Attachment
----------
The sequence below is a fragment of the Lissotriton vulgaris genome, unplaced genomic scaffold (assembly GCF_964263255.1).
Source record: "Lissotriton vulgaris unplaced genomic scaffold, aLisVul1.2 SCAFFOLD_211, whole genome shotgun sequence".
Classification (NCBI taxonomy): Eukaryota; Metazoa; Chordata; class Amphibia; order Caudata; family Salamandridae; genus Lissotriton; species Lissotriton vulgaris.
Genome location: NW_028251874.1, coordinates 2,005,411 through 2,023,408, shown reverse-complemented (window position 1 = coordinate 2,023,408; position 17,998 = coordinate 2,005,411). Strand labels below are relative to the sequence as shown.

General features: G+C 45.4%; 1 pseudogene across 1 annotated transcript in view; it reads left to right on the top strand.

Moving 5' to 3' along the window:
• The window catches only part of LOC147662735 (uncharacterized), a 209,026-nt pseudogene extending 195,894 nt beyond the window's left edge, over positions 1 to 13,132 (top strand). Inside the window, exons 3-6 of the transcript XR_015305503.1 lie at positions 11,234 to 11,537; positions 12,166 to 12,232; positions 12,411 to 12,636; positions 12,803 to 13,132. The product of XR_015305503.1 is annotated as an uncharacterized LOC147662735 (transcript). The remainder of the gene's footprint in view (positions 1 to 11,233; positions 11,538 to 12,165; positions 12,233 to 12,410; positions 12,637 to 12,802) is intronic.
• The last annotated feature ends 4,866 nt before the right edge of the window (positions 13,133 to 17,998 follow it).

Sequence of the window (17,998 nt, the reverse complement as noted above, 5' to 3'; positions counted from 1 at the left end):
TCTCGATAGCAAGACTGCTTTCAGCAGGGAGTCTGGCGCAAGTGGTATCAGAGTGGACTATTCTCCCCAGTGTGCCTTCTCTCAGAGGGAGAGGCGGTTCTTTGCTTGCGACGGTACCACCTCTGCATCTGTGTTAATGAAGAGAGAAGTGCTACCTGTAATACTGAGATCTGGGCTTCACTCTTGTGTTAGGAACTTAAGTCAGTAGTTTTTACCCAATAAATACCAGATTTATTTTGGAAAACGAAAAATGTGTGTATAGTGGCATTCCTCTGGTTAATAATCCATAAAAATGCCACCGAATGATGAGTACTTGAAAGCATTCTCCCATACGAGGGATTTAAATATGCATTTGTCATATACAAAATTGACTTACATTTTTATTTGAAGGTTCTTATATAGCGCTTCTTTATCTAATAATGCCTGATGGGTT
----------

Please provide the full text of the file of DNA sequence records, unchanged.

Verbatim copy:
The sequence below is a fragment of the Lissotriton vulgaris genome, unplaced genomic scaffold (assembly GCF_964263255.1).
Source record: "Lissotriton vulgaris unplaced genomic scaffold, aLisVul1.2 SCAFFOLD_211, whole genome shotgun sequence".
Classification (NCBI taxonomy): Eukaryota; Metazoa; Chordata; class Amphibia; order Caudata; family Salamandridae; genus Lissotriton; species Lissotriton vulgaris.
Genome location: NW_028251874.1, coordinates 2,005,411 through 2,023,408, shown reverse-complemented (window position 1 = coordinate 2,023,408; position 17,998 = coordinate 2,005,411). Strand labels below are relative to the sequence as shown.

General features: G+C 45.4%; 1 pseudogene across 1 annotated transcript in view; it reads left to right on the top strand.

Moving 5' to 3' along the window:
• The window catches only part of LOC147662735 (uncharacterized), a 209,026-nt pseudogene extending 195,894 nt beyond the window's left edge, over positions 1 to 13,132 (top strand). Inside the window, exons 3-6 of the transcript XR_015305503.1 lie at positions 11,234 to 11,537; positions 12,166 to 12,232; positions 12,411 to 12,636; positions 12,803 to 13,132. The product of XR_015305503.1 is annotated as an uncharacterized LOC147662735 (transcript). The remainder of the gene's footprint in view (positions 1 to 11,233; positions 11,538 to 12,165; positions 12,233 to 12,410; positions 12,637 to 12,802) is intronic.
• The last annotated feature ends 4,866 nt before the right edge of the window (positions 13,133 to 17,998 follow it).

Sequence of the window (17,998 nt, the reverse complement as noted above, 5' to 3'; positions counted from 1 at the left end):
TCTCGATAGCAAGACTGCTTTCAGCAGGGAGTCTGGCGCAAGTGGTATCAGAGTGGACTATTCTCCCCAGTGTGCCTTCTCTCAGAGGGAGAGGCGGTTCTTTGCTTGCGACGGTACCACCTCTGCATCTGTGTTAATGAAGAGAGAAGTGCTACCTGTAATACTGAGATCTGGGCTTCACTCTTGTGTTAGGAACTTAAGTCAGTAGTTTTTACCCAATAAATACCAGATTTATTTTGGAAAACGAAAAATGTGTGTATAGTGGCATTCCTCTGGTTAATAATCCATAAAAATGCCACCGAATGATGAGTACTTGAAAGCATTCTCCCATACGAGGGATTTAAATATGCATTTGTCATATACAAAATTGACTTACATTTTTATTTGAAGGTTCTTATATAGCGCTTCTTTATCTAATAATGCCTGATGGGTT